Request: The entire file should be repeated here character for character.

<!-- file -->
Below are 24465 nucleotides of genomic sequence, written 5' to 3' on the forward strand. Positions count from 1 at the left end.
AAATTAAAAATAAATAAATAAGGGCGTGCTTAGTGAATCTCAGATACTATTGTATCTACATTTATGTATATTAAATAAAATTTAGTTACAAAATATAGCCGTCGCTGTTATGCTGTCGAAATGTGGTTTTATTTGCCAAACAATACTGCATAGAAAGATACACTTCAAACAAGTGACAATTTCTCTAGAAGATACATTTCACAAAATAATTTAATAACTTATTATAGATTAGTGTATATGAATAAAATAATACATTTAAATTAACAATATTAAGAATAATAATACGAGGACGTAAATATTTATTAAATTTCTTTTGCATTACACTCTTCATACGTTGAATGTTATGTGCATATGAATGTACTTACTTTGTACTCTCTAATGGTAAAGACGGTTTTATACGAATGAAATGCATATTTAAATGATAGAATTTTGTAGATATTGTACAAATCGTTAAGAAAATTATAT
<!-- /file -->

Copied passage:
Below are 24465 nucleotides of genomic sequence, written 5' to 3' on the forward strand. Positions count from 1 at the left end.
AAATTAAAAATAAATAAATAAGGGCGTGCTTAGTGAATCTCAGATACTATTGTATCTACATTTATGTATATTAAATAAAATTTAGTTACAAAATATAGCCGTCGCTGTTATGCTGTCGAAATGTGGTTTTATTTGCCAAACAATACTGCATAGAAAGATACACTTCAAACAAGTGACAATTTCTCTAGAAGATACATTTCACAAAATAATTTAATAACTTATTATAGATTAGTGTATATGAATAAAATAATACATTTAAATTAACAATATTAAGAATAATAATACGAGGACGTAAATATTTATTAAATTTCTTTTGCATTACACTCTTCATACGTTGAATGTTATGTGCATATGAATGTACTTACTTTGTACTCTCTAATGGTAAAGACGGTTTTATACGAATGAAATGCATATTTAAATGATAGAATTTTGTAGATATTGTACAAATCGTTAAGAAAATTATAT